The diameter of shield 44 ranges from 4 to 13 millimeters, depending on the diameter of the cornea and the pupillary opening within the eye permitting light to pass into an eye's crystalline lens 60. However, experimentation has shown that a diameter of 10 millimeters provides optimum eye protection while still admitting sufficient light to perform surgery.
It is within lens 60 that opacities are found that are called cataracts. Sufficient light is reflected from mirrors (not shown), used in cooperation with light source 50, to direct light 52 toward the surgical area. Sometimes only the cataracts are removed. However, if the cataracts are severe enough, the original natural lens can be removed and replaced with a substitute lens.
In use during surgery, shield 44 need not be placed on the cornea until after the cataract 62 has been removed from the eye, because light intensity is not a problem for the retina until after the cataracts are out of the way. However, as soon as the cataracts 62 have been removed, shield 44 is placed onto cornea 46. This prevents any direct light 52 from reaching the pupillary opening and/or an intraocular lens implant for focusing to a damaging spotlight on the retina 64, thereby preventing damage to retina 64.
The elapsed time between the beginning of the surgery and emplacement of shield 44 on cornea 46 ranges from (1) 15 to 20 minutes for a very fast operation, for a total operating time of 25 minutes, up to (2) an hour and a half to two hours operating time if complications arise.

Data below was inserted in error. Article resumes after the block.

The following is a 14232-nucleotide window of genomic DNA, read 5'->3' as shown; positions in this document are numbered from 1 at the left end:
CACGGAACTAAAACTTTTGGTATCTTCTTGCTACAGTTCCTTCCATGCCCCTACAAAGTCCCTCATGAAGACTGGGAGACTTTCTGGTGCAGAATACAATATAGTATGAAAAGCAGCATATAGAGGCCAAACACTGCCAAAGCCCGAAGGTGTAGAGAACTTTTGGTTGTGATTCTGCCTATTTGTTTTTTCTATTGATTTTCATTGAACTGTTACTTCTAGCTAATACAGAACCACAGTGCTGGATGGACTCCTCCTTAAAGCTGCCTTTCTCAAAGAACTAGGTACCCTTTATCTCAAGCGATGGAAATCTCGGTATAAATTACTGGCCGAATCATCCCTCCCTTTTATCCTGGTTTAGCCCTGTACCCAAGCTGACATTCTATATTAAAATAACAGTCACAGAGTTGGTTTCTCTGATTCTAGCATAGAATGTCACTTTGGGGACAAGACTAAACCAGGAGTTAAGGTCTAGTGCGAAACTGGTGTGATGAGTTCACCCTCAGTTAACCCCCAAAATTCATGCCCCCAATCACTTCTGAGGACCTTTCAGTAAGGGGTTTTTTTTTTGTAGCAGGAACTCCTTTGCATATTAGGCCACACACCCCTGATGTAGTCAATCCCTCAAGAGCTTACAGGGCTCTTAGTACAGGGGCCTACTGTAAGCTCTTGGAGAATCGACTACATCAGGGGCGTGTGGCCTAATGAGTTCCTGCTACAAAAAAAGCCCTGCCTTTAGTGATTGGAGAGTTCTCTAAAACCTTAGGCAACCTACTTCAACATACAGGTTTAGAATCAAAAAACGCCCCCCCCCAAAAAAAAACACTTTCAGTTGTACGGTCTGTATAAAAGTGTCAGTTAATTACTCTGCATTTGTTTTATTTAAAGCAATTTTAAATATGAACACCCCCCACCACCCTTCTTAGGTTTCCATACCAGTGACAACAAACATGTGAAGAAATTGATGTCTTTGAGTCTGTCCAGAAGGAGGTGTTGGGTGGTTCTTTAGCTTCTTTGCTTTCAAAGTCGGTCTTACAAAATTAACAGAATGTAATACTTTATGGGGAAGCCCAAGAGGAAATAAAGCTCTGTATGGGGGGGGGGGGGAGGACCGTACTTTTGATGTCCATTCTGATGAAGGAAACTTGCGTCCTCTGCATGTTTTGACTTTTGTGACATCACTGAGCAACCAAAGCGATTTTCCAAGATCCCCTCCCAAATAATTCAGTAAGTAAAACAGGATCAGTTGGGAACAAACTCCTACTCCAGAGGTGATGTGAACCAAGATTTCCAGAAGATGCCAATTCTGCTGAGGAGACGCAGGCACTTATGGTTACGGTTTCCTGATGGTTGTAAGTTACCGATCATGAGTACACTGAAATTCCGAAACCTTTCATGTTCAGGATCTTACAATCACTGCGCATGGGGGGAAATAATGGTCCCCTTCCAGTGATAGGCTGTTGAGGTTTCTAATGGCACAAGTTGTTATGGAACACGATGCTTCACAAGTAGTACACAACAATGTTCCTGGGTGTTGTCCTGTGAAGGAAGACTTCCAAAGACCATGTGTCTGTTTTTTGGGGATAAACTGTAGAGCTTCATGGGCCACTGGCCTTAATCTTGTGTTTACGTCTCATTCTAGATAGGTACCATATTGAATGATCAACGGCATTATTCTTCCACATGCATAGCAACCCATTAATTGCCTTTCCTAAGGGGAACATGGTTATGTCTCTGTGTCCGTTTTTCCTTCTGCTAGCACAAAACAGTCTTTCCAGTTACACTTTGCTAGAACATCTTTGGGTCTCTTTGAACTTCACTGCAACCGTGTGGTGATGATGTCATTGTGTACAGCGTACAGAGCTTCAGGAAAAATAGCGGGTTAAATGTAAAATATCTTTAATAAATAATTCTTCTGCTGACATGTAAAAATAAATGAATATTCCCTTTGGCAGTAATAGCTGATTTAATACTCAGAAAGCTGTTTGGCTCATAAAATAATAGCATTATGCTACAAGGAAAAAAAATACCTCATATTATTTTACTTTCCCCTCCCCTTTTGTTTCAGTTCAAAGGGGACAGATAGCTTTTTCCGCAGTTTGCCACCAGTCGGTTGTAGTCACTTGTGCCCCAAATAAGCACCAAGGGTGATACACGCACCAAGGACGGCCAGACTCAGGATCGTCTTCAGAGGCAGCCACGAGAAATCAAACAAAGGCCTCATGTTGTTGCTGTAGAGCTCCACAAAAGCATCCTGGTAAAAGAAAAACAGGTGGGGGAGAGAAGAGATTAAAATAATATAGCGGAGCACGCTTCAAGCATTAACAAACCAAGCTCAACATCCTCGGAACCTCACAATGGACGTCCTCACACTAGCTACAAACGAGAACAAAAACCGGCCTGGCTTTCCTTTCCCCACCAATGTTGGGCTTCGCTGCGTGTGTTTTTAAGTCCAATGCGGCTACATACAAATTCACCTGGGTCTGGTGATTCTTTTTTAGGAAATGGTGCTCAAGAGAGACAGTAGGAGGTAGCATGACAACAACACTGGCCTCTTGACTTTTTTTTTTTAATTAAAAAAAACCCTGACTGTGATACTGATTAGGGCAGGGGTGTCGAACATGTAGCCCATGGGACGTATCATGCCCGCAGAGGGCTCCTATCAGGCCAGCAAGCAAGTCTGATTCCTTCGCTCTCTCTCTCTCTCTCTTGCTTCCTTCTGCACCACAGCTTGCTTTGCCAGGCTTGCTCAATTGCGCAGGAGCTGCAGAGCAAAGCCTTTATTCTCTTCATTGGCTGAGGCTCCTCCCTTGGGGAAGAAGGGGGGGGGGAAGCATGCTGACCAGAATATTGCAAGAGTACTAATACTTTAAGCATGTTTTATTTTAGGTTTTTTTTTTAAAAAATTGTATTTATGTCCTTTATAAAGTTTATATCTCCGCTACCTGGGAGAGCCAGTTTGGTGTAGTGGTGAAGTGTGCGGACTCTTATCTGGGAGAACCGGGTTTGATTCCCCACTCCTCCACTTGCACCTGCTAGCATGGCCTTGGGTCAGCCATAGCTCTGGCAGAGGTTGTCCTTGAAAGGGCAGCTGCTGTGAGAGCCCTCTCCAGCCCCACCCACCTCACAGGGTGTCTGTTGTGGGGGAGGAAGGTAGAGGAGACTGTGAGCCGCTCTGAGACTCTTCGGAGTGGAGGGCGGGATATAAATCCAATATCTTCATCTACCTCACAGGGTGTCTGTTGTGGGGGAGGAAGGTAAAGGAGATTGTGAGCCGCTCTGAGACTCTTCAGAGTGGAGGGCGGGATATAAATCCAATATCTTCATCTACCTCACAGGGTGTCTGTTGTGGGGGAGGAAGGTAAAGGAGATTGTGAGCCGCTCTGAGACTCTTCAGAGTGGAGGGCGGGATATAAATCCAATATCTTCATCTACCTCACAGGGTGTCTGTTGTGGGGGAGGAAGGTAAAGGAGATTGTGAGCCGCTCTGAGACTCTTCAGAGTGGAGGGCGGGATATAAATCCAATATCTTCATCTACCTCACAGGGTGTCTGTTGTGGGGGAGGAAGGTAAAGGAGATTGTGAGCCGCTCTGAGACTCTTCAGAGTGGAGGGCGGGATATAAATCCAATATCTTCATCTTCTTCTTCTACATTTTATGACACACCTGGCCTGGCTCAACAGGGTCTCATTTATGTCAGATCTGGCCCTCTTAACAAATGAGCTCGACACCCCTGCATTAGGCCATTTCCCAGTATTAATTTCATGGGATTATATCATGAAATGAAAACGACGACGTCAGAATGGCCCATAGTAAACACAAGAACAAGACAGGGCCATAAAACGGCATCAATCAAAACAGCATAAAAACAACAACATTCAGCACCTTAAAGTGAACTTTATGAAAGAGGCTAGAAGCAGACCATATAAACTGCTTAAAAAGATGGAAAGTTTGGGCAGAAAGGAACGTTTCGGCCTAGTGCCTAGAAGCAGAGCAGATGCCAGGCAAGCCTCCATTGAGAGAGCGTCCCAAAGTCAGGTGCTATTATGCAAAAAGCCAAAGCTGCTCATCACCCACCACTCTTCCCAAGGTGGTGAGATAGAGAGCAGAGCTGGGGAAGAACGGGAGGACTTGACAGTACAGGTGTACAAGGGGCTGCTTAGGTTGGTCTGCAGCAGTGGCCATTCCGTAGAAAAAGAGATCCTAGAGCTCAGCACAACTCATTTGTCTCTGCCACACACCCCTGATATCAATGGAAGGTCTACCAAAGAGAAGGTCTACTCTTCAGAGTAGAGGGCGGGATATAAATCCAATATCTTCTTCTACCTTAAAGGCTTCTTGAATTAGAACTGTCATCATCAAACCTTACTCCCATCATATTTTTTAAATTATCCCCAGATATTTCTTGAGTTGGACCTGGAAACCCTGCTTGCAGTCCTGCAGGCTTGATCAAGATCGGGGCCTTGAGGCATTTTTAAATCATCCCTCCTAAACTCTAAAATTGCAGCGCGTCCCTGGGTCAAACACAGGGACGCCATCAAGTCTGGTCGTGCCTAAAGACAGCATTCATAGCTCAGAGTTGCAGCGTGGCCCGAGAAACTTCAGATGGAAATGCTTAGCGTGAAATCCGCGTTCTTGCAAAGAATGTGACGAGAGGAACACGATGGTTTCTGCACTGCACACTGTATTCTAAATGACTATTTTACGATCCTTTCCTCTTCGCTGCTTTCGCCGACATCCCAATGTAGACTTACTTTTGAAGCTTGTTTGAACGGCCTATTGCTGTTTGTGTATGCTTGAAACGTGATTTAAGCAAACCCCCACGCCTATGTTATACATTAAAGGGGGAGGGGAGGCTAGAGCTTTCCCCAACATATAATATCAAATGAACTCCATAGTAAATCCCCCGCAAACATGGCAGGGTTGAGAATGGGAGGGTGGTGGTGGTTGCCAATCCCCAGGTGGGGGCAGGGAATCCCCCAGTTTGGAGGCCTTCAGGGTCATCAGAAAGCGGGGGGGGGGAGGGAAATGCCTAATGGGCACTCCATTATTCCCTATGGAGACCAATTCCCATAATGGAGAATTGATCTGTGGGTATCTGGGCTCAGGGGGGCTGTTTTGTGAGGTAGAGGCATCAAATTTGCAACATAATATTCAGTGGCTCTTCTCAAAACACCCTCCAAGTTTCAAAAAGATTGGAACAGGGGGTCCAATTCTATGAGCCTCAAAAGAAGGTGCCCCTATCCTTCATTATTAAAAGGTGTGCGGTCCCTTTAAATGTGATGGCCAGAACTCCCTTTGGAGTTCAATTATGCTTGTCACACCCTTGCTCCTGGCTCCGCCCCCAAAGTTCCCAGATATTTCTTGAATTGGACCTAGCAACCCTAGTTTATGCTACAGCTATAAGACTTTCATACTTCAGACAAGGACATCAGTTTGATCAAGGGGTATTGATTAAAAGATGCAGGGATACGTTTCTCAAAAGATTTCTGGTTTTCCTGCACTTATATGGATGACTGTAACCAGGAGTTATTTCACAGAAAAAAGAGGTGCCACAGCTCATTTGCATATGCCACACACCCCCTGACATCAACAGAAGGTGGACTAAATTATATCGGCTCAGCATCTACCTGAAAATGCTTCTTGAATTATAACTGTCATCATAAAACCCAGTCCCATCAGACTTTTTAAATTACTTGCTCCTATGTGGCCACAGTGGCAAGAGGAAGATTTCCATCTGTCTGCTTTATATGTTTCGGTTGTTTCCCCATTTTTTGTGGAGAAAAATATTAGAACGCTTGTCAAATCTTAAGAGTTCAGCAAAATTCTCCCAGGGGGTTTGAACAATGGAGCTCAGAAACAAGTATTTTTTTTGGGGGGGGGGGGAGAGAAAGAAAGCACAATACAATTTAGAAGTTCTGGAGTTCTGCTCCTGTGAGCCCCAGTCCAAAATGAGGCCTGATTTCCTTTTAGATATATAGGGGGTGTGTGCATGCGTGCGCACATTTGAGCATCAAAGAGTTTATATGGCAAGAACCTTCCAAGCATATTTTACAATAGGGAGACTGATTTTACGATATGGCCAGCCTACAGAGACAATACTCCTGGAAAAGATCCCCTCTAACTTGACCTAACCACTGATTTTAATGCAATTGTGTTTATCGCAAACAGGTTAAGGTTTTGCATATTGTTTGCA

Most complications occur after the cataracts 62 have been removed. Therefore these complications tend to arise approximately 15 to 20 minutes into the surgery. However, at this point shield 44 is placed onto cornea 46, so the remedies for complications can be performed without exposing retina 64 to direct light 52. The surgeon can take as much time as necessary to correct the complications, without worrying about damage to the retina.
Because shield 44 has a diameter smaller than cornea 46, the incision made at the inception of the surgery can be sutured around the cornea rim 58 while shield 44 is in place against cornea 46. Additionally, because shield 44 is in constant contact with cornea 46, the cornea is kept moist throughout the remainder of the operation after the cataract has been removed. Shield 44 is impact resistant to absorb mechanical shocks inadvertently delivered to the shield which would otherwise pass on to and possibly damage the eye 48.
While the above provides a full disclosure of the preferred embodiments of the invention, it will be apparent to those skilled in the art that various modifications, alternate constructions, and equivalents may be employed, without departing from the true spirit and scope of the invention. The scope of the invention shall be defined by the breadth of the appended claims.
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|U.S. Classification||128/858, 602/74|
|International Classification||A61F9/00, A61B19/00, A61F9/02, A61F9/009, A61F9/04|
|Cooperative Classification||A61F9/00, A61F9/009, A61F9/0017, A61F9/04, A61B90/04, A61B2090/049|
|European Classification||A61B19/40, A61F9/009, A61F9/00, A61F9/04|
|Feb 27, 1989||FPAY||Fee payment|
Year of fee payment: 4
|Jul 6, 1993||FPAY||Fee payment|
Year of fee payment: 8
|Jul 7, 1997||FPAY||Fee payment|
Year of fee payment: 12